University of Rochester


Review welcomes letters from readers and will print them as space permits. Letters may be edited for brevity and clarity. Unsigned letters cannot be used, but names of the writers may be withheld on request. Send letters to Rochester Review, 147 Wallis Hall, P.O. Box 270033, University of Rochester, Rochester, NY 14627-0033; rochrev

“One of the great challenges of education is to connect both hemispheres of the brain and make the most of the whole person who seeks to learn health care.” —James McKelvey ’65
Caring for Head and Heart

The article “Meet the Patients” (Spring 2005) struck a familiar note with me. The importance of knowing the patient, not just the disease, has been a longtime favorite topic.

The biopsychosocial model of Rochester’s George Engel was groundbreaking in its time, and I have wondered why it has taken so long to be utilized every day by more of us in health care.

I would like to recommend to you the book Let Me Listen to Your Heart: Writings by Medical Students (Bassett Healthcare, 2002), a collection of essays, poems, and reflections written by then medical students from the School of Medicine and Dentistry and from Columbia University as they completed clinical rotations through Bassett Healthcare in Cooperstown, New York. The book is edited by David Svahn, a professor of medicine at Columbia, and Alan Kozak ’65, ’69M (MD), ’72M (Res), course director of the Internal Medicine Medical Student Program at Bassett and associate clinical professor of medicine at Columbia.

The items in this small book capture the landscape as seen through the new eyes of these students. It’s a wonderful refresher course for all of us who have been in the world much longer. Certainly it’s a wonderful window for those of us who hope to educate these young hearts and minds.

In my dream, all medical—all health care—education would include just such an exercise. One of the great challenges of education is to connect both hemispheres of the brain and make the most of the whole person who seeks to learn health care. These writings, done on the spot, show the connection of the head and heart. This is a proper goal in medical education for these times.

James S. McKelvey ’65
Newark, Delaware

The Hope of Stem Cells

As president and cofounder of the Chesapeake Chapter of the National Ataxia Foundation, and on behalf of persons with progressively degenerative neurological diseases such as spino-cerebellar ataxia, we read with interest your description of the highly commendable efforts of Philip Pizzo ’70M (MD) to help direct the California Institute for Regenerative Medicine (“Pizzo to Help Guide California’s Stem Cell Work,” Alumni Gazette, Spring 2005). The institute’s programs utilize funding for embryonic stem cell research.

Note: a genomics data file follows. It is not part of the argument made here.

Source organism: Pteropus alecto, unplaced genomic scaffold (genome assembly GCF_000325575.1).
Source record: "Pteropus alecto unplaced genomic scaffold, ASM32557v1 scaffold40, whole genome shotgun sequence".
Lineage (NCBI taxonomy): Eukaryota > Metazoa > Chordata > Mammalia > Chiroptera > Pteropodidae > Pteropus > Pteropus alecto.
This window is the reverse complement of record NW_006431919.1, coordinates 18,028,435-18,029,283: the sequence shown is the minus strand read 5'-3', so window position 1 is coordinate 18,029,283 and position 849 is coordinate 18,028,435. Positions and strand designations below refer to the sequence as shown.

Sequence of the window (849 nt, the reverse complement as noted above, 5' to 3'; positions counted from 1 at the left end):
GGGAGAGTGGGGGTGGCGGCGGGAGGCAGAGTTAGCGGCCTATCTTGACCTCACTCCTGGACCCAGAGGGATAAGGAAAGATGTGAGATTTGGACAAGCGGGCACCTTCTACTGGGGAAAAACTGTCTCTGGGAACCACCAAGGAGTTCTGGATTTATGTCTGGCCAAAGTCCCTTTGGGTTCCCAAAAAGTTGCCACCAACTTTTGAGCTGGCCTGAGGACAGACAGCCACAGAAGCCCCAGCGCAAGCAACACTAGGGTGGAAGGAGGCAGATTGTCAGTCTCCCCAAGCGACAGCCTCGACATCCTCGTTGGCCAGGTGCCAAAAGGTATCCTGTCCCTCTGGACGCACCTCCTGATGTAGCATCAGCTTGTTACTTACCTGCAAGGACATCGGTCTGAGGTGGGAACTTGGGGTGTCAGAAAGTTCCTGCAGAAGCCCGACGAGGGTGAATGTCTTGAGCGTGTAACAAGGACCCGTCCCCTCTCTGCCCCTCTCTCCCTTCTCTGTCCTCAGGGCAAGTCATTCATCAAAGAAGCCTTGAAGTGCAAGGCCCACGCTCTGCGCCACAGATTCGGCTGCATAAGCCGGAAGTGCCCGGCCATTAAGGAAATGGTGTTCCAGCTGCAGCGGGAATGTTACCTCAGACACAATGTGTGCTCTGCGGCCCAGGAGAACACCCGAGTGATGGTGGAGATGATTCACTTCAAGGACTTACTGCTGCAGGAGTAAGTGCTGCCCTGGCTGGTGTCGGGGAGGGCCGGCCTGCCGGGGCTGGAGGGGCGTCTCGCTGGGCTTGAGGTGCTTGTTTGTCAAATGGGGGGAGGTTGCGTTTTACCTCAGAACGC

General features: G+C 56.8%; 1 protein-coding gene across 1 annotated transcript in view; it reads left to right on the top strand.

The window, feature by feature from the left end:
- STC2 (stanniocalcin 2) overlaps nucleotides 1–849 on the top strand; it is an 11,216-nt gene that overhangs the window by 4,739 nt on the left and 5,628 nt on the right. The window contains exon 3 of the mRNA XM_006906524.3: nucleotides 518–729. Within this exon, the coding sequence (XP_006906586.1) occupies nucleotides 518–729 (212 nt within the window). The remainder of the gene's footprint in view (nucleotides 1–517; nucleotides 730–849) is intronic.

Ataxia—whether hereditary or sporadic—manifests itself in severe “human motor control” problems, including walking, speech, swallowing, and balance, such that people with ataxia (Greek for “lack of coordination”) are often misdiagnosed as having multiple sclerosis.

It’s widely believed that stem cell research may ultimately lead to a treatment or a cure for ataxia, which affects an estimated 150,000 Americans (including members of both of our families).

Hats off and “Meliora” to Dr. Pizzo and his dedicated colleagues!

Carl J. Lauter ’55
Betheseda, Maryland

William A. Lee ’54
Frederick, Maryland

Lauter, the president of the Chesapeake Chapter of the National Ataxia Foundation, and Lee, cofounder, past president, and current secretary of the chapter, note that they discovered their University connection after becoming involved with the foundation—Editor.

The Return of Glee

Rochester Review readers might be interested to know about a bit of University history that is being revived.

Founded in 1876, the Men’s Glee Club continued for more than 100 years before it was joined with the Women’s Glee Club to create the University Choir. In their heydays, both groups enjoyed national reputations and exposure.

The Men’s and Women’s Glee Clubs will return for the 2005–06 academic year, continuing the proud tradition of choral singing at the University.

Both Glee Clubs will be open not only to students, but to all members of the University community. Interested alumni and individuals from the Greater Rochester area are also welcome to join.

More information is available through the Department of Music in the College of Arts, Sciences, and Engineering at (585) 273-5157.

L. Brett Scott
Rochester, New York

The author is an assistant professor in the Department of Music in the College—Editor.